During floor debate March 28 at the United Nations on women, peace and security, the Vatican’s U.N. nuncio said women have gifts to share in building peace.
“Women are drivers of development and human flourishing in multiple fields: in the family and faith communities, in sociocultural initiatives and humanitarian efforts, in education and health care, in mediation and preventive diplomacy, in peacekeeping and peacebuilding,” said Archbishop Bernardito Auza, who heads the Vatican’s permanent observer mission to the U.N.
The time has come, Archbishop Auza said, to recognize “the vital role of women in preventive diplomacy, mediation, peacekeeping missions and peacebuilding processes. This recognition, however, must be fully translated into action in order to unleash skills and capacities that allow women to bring order out of chaos, community out of division, and peace out of conflict.”
He added, “Their special gift in educating people to be more receptive and sensitive of the needs of others around them and beyond is crucial in conflict resolution and in fostering post-conflict reconciliation.”
Their skills are needed in particular in Africa, according to Archbishop Auza. “In many countries in Africa, in particular in the Great Lakes Region, peaceful and inclusive societies are still a distant dream,” he said. “Women can greatly contribute toward (their) realization.”
He added, “The rise of more and more African women to high political and diplomatic spheres can greatly help Africa find answers to the problems that until now have kept it from sharing fully the fruits of development and the dividends of peace.”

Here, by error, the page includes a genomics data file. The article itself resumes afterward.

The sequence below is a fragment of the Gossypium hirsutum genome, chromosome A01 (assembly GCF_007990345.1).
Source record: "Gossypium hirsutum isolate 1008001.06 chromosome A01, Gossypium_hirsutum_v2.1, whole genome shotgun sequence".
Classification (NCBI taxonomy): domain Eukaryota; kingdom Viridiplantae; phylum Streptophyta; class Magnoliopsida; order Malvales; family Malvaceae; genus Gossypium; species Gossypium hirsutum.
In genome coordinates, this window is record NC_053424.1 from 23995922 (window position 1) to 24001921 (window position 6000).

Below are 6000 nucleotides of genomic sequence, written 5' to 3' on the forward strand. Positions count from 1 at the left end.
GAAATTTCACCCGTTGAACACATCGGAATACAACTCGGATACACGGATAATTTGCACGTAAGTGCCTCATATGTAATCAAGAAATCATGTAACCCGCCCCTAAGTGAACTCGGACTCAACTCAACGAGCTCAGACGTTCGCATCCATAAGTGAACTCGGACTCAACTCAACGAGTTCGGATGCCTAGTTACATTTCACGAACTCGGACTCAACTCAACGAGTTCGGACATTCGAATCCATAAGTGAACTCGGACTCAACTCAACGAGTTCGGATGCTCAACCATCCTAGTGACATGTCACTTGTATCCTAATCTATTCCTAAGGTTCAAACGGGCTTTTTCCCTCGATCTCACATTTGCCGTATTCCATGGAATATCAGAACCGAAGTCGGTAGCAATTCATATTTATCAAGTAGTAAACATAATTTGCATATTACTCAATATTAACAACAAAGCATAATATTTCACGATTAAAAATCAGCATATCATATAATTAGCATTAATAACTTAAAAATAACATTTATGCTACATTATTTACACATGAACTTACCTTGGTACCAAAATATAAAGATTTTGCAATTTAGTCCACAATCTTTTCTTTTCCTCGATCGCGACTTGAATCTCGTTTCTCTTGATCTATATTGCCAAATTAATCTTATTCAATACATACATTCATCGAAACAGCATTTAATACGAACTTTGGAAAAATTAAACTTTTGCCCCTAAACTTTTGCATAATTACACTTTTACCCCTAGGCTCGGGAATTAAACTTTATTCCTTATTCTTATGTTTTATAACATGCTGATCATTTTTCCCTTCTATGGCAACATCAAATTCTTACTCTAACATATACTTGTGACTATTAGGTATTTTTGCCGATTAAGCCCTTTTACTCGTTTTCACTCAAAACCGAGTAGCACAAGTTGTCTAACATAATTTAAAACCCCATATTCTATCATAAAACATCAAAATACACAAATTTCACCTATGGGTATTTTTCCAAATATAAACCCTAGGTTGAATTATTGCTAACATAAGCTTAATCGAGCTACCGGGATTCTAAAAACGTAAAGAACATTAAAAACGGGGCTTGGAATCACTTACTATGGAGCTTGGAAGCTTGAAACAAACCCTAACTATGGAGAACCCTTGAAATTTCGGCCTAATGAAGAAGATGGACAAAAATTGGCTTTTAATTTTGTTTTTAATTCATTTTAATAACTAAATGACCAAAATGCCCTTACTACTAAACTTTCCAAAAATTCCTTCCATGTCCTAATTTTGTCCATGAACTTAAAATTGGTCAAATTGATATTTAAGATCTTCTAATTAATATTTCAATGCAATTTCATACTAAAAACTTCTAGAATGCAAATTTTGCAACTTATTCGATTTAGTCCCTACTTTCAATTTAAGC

Archbishop Auza cited the “profound and lasting effects” women have had in improving society. “These women, even in the most difficult circumstances, distinguish themselves for their bravery, constancy and dedication. Women and girls who have become victims of rape and other forms of violence during conflicts find security and understanding in the institutions run by these women, more often than not by women religious,” he said.
Even so, “it is still a steep uphill struggle to emancipate themselves from situations of marginalization, violence, abandonment and exclusion,” Archbishop Auza said. “The world today continues to be confronted with various old and new forms of violence directed against women and girls, in particular the use of rape as a weapon of war during conflicts, the abuses in refugee camps, the trafficking of women and girls for sexual exploitation, forced abortion, forced conversion and forced marriage. Instead of being eradicated, some of these acts of violence have re-emerged in even crueler forms, constituting some of the most horrendous violations of human rights.”
The archbishop noted the deaths of four Missionaries of Charity in Yemen, “massacred by cowardly fundamentalists. … They devoted their lives for poor and elderly women, a dozen of whom were also killed with them.”